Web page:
HONOLULU (Reuters) - U.S. President Barack Obama on Friday signed into law an annual defense policy bill, but in a lengthy statement he raised objections to parts of it, including policies blocking him from closing the detention center at Guantanamo Bay, Cuba.
Obama pledged in his 2008 presidential campaign to close the military prison, but his efforts have been blocked by mostly Republican opposition in Congress. The Democratic president has instead reduced the population there by transferring prisoners to other countries.
The administration recently told Congress it would move up to 18 more prisoners of the 59 remaining at Guantanamo before Obama leaves office next month.
"During my administration, we have responsibly transferred over 175 detainees from Guantanamo," Obama said in the statement on Friday. "Our efforts to transfer additional detainees will continue until the last day I am in office."
President-elect Donald Trump, who will be sworn in on Jan. 20, said during the campaign that he would keep the Guantanamo Bay facility open and vowed to "load it up with some bad dudes."
The $618.7 billion defense spending bill passed by the Republican-controlled Congress this month was a compromise version that dropped controversial language requiring women to register for the draft.
But it kept some Republican-backed initiatives Obama had opposed. The legislation boosts military spending when there has been no similar increase in non-defense funding, and it bars closures of military bases even though top Pentagon officials say they have too much capacity.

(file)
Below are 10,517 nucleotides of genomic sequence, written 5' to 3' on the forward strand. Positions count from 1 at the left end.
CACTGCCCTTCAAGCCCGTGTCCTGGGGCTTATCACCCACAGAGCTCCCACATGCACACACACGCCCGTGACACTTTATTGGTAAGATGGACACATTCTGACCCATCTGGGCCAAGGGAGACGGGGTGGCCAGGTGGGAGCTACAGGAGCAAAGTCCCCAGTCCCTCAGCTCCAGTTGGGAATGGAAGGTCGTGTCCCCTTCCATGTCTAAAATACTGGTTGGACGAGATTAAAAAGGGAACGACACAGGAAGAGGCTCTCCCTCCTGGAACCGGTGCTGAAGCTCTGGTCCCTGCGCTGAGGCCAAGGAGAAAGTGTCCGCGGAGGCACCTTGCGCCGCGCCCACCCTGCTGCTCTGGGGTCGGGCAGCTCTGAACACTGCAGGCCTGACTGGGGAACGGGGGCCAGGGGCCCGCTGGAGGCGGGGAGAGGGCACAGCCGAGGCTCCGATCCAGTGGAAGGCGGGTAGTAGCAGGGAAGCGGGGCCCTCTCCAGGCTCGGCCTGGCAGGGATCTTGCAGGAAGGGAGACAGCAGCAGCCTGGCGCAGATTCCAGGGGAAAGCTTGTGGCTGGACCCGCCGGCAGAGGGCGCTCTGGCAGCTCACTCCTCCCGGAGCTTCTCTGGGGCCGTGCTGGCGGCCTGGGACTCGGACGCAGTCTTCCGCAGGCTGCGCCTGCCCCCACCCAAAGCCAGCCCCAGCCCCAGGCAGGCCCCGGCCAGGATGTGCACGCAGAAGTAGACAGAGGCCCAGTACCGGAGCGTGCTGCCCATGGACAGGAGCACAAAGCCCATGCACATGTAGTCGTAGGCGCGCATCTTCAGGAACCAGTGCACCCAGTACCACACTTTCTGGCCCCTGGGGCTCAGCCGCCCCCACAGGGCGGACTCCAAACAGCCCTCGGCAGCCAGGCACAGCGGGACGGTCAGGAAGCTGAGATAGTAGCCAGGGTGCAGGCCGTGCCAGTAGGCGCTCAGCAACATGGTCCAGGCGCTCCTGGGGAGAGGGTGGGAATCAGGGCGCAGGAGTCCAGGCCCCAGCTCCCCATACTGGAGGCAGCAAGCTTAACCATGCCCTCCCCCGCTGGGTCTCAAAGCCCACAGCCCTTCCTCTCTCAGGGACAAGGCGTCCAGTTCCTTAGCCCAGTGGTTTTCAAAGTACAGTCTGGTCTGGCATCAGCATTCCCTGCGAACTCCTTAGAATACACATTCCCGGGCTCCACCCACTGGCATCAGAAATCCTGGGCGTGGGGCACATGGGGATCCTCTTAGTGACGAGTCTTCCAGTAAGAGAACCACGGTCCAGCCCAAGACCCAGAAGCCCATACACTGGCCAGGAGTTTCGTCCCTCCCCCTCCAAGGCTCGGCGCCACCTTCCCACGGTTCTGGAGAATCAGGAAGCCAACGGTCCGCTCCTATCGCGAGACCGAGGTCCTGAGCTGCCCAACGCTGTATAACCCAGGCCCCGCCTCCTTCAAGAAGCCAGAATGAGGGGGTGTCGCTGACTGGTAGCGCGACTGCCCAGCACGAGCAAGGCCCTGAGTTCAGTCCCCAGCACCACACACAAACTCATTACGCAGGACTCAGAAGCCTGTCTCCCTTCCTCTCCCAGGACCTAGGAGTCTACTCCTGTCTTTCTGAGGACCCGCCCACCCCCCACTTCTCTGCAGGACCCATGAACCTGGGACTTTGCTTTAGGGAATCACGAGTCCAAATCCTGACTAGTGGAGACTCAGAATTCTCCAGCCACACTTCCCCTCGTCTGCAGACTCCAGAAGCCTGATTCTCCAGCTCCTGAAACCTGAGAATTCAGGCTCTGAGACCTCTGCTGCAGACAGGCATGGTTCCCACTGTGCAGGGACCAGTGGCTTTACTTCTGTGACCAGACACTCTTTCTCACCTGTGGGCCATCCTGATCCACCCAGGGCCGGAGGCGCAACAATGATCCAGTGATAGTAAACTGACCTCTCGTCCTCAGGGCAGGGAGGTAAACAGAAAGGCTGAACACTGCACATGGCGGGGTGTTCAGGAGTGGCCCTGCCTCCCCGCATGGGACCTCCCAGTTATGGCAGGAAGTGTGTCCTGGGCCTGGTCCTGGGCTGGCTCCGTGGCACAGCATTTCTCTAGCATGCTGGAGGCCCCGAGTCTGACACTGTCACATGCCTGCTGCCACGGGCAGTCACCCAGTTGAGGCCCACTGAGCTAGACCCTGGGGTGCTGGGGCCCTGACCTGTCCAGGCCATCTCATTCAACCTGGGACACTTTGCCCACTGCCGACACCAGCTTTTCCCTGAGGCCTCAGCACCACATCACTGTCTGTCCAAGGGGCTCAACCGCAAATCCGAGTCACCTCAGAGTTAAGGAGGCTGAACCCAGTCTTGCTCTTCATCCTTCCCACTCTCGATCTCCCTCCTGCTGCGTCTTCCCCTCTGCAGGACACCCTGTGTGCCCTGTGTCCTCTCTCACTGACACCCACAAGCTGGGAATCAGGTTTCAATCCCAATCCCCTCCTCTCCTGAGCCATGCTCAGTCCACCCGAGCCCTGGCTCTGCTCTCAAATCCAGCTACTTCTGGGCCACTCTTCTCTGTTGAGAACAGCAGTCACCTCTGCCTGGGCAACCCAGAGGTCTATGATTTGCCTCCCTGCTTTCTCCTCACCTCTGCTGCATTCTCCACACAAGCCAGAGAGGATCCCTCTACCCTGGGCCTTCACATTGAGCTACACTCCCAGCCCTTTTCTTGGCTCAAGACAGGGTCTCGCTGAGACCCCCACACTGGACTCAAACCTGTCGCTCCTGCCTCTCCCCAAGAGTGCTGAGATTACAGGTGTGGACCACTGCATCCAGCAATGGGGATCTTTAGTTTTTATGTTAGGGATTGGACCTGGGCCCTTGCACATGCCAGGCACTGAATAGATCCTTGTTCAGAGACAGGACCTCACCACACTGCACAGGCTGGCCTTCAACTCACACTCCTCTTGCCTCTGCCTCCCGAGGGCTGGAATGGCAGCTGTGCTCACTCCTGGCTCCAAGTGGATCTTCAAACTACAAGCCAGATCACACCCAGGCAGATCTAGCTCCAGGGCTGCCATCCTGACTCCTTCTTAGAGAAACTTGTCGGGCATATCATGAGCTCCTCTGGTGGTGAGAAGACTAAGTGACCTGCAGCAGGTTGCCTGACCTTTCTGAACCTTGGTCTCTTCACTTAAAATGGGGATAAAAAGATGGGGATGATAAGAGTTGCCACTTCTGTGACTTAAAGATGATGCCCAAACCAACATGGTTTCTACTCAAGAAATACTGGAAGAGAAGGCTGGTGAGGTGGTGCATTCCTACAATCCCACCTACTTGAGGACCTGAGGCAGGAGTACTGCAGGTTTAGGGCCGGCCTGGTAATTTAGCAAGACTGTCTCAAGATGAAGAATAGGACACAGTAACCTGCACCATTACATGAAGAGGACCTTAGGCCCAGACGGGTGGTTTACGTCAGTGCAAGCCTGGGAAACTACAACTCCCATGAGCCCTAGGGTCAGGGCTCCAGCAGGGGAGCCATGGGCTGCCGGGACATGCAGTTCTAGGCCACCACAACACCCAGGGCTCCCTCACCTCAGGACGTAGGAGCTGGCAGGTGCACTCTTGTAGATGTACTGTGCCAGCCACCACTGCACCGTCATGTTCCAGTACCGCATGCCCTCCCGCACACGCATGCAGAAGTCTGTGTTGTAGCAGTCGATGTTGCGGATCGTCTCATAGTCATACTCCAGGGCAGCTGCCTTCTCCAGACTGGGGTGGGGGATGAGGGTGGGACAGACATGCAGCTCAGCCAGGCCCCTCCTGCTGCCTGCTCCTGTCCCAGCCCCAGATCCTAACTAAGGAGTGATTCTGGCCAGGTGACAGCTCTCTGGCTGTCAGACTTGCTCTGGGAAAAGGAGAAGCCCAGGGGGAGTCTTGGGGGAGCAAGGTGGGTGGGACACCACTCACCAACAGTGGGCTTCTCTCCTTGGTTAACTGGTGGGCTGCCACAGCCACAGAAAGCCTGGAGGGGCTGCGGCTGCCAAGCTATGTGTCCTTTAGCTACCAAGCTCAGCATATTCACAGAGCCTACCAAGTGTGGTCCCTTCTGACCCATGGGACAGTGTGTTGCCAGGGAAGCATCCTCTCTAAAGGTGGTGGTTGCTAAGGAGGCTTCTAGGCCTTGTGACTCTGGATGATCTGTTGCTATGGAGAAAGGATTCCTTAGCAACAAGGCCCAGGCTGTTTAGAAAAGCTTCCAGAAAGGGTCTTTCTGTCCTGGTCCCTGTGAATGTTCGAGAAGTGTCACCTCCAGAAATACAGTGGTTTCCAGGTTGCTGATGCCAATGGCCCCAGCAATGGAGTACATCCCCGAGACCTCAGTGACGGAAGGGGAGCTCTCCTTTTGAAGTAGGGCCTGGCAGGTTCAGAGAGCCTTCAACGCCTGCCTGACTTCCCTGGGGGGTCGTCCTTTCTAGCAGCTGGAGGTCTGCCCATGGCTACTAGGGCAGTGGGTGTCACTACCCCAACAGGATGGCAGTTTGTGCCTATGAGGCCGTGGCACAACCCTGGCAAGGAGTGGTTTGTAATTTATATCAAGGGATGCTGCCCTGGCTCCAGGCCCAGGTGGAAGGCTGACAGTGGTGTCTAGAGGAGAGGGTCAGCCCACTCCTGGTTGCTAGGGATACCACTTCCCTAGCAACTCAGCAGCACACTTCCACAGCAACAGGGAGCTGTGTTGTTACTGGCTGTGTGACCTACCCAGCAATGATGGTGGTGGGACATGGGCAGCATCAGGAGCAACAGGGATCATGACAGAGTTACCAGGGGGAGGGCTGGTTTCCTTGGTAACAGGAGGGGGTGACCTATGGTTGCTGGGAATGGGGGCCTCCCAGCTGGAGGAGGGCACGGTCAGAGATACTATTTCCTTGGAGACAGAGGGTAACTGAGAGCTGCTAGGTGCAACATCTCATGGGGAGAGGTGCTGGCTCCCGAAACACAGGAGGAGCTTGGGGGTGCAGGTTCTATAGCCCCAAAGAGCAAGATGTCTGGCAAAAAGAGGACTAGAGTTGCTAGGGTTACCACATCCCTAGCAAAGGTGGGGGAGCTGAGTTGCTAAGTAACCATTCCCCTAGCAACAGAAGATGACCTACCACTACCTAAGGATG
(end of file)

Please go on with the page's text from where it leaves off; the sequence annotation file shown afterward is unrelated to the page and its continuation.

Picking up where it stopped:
House of Representatives Speaker Paul Ryan, a Republican, said on Friday the legislation would give U.S. troops a pay raise and praised the Guantanamo language.
"This ensures that, right up until his last hour in office, President Obama will not be able to transfer Guantanamo Bay detainees to the United States," Ryan said in a statement.
Obama's predecessor George W. Bush opened the facility to hold terrorism suspects rounded up overseas following the Sept. 11 attacks. Under Bush, the prison came to symbolize aggressive detention practices that opened the United States to accusations of torture.
Obama has maintained for years that he considers "onerous restrictions" on his ability to transfer prisoners a violation of the U.S. Constitution's separation of powers between Congress and the executive branch. But he gave no indication he would try to override those restrictions.
Reflecting the growing migration of espionage and warfare into cyberspace, Obama also said on Friday that he favors splitting the U.S. Cyber Command, which conducts offensive operations, from the National Security Agency and making it independent, similar to the military's European and Pacific Commands.
(Reporting by Emily Stephenson, additional reporting by Matt Spetalnick in Washington; Editing by Leslie Adler and Mary Milliken)